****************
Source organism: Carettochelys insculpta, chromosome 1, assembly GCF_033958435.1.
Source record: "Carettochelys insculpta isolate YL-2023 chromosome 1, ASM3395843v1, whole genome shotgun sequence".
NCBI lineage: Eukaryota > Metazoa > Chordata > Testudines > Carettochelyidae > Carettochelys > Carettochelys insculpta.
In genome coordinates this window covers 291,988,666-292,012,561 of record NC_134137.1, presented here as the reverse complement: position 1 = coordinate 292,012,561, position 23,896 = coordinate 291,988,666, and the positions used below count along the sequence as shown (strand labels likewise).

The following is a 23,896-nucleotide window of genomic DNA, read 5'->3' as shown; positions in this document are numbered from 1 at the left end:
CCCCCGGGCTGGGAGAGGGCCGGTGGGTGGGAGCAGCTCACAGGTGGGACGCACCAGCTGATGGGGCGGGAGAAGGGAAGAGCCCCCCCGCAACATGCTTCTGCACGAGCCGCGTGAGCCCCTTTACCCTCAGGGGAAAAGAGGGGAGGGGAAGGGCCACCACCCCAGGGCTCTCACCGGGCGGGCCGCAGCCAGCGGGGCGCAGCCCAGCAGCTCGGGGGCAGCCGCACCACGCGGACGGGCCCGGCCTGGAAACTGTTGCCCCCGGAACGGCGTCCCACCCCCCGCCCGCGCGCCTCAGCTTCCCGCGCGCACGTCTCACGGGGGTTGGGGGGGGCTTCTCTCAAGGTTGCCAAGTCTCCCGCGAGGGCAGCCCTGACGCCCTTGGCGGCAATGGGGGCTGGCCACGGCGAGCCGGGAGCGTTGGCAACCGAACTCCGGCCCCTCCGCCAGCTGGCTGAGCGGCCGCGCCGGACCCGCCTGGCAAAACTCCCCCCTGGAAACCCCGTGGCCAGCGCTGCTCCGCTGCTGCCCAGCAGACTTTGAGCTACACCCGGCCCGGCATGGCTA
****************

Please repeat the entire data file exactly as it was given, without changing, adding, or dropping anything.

Source organism: Carettochelys insculpta, chromosome 1, assembly GCF_033958435.1.
Source record: "Carettochelys insculpta isolate YL-2023 chromosome 1, ASM3395843v1, whole genome shotgun sequence".
NCBI lineage: Eukaryota > Metazoa > Chordata > Testudines > Carettochelyidae > Carettochelys > Carettochelys insculpta.
In genome coordinates this window covers 291,988,666-292,012,561 of record NC_134137.1, presented here as the reverse complement: position 1 = coordinate 292,012,561, position 23,896 = coordinate 291,988,666, and the positions used below count along the sequence as shown (strand labels likewise).

The following is a 23,896-nucleotide window of genomic DNA, read 5'->3' as shown; positions in this document are numbered from 1 at the left end:
CCCCCGGGCTGGGAGAGGGCCGGTGGGTGGGAGCAGCTCACAGGTGGGACGCACCAGCTGATGGGGCGGGAGAAGGGAAGAGCCCCCCCGCAACATGCTTCTGCACGAGCCGCGTGAGCCCCTTTACCCTCAGGGGAAAAGAGGGGAGGGGAAGGGCCACCACCCCAGGGCTCTCACCGGGCGGGCCGCAGCCAGCGGGGCGCAGCCCAGCAGCTCGGGGGCAGCCGCACCACGCGGACGGGCCCGGCCTGGAAACTGTTGCCCCCGGAACGGCGTCCCACCCCCCGCCCGCGCGCCTCAGCTTCCCGCGCGCACGTCTCACGGGGGTTGGGGGGGGCTTCTCTCAAGGTTGCCAAGTCTCCCGCGAGGGCAGCCCTGACGCCCTTGGCGGCAATGGGGGCTGGCCACGGCGAGCCGGGAGCGTTGGCAACCGAACTCCGGCCCCTCCGCCAGCTGGCTGAGCGGCCGCGCCGGACCCGCCTGGCAAAACTCCCCCCTGGAAACCCCGTGGCCAGCGCTGCTCCGCTGCTGCCCAGCAGACTTTGAGCTACACCCGGCCCGGCATGGCTA